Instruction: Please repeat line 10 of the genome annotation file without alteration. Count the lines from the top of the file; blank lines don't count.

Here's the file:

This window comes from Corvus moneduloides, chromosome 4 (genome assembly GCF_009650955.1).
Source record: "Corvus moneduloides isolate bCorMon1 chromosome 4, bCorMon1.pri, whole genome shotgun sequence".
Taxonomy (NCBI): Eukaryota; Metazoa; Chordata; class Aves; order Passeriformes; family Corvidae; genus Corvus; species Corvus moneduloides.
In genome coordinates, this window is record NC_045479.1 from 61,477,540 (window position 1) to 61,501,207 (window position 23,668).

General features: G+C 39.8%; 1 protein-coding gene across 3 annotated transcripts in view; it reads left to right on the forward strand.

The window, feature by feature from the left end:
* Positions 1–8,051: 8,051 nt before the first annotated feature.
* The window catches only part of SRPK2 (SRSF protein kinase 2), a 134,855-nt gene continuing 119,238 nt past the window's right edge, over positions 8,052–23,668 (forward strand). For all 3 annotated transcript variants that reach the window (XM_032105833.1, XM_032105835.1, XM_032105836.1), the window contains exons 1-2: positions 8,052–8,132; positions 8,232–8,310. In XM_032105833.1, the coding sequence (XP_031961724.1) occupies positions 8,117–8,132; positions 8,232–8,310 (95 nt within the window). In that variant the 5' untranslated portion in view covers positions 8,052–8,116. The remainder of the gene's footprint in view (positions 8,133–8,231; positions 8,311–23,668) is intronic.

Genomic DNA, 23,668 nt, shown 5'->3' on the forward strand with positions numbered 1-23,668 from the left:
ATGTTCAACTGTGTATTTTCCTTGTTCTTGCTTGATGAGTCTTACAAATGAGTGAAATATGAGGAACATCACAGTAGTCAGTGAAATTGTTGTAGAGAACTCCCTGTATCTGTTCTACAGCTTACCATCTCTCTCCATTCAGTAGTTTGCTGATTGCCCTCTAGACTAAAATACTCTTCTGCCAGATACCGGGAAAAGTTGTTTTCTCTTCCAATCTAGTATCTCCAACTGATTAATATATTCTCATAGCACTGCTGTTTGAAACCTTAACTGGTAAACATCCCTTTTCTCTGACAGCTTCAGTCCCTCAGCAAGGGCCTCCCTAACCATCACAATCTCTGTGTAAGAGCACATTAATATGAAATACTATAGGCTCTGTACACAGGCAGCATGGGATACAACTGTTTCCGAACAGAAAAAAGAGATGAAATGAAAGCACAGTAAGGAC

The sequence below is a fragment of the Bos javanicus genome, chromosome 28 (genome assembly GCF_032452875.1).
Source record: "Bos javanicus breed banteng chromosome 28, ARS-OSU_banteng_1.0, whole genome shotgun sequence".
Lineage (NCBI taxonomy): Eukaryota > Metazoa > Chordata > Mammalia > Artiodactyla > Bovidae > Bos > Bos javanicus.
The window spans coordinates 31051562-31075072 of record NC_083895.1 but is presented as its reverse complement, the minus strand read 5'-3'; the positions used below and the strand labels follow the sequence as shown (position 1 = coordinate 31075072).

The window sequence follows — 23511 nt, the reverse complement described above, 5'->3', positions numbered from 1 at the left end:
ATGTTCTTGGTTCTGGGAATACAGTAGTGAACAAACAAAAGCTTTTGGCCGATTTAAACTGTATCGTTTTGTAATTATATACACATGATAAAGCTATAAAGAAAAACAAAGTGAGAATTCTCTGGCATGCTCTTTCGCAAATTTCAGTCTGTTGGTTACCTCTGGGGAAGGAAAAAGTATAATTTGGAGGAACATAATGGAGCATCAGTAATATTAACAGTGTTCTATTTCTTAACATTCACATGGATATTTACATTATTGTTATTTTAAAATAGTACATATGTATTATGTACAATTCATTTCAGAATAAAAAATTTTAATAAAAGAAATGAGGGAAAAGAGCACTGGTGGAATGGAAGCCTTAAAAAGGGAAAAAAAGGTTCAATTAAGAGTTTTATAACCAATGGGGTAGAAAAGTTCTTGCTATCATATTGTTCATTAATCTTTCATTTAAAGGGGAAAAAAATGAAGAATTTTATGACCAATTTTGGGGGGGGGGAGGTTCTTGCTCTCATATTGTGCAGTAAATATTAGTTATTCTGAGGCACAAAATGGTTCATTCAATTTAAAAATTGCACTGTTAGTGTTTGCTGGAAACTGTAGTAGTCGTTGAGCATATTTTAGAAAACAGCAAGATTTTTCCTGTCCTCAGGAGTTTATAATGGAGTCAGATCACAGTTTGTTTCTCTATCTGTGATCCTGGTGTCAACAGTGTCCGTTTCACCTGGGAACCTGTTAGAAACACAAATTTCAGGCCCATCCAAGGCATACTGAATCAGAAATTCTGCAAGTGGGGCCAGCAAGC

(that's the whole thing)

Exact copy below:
ATGTTCAACTGTGTATTTTCCTTGTTCTTGCTTGATGAGTCTTACAAATGAGTGAAATATGAGGAACATCACAGTAGTCAGTGAAATTGTTGTAGAGAACTCCCTGTATCTGTTCTACAGCTTACCATCTCTCTCCATTCAGTAGTTTGCTGATTGCCCTCTAGACTAAAATACTCTTCTGCCAGATACCGGGAAAAGTTGTTTTCTCTTCCAATCTAGTATCTCCAACTGATTAATATATTCTCATAGCACTGCTGTTTGAAACCTTAACTGGTAAACATCCCTTTTCTCTGACAGCTTCAGTCCCTCAGCAAGGGCCTCCCTAACCATCACAATCTCTGTGTAAGAGCACATTAATATGAAATACTATAGGCTCTGTACACAGGCAGCATGGGATACAACTGTTTCCGAACAGAAAAAAGAGATGAAATGAAAGCACAGTAAGGAC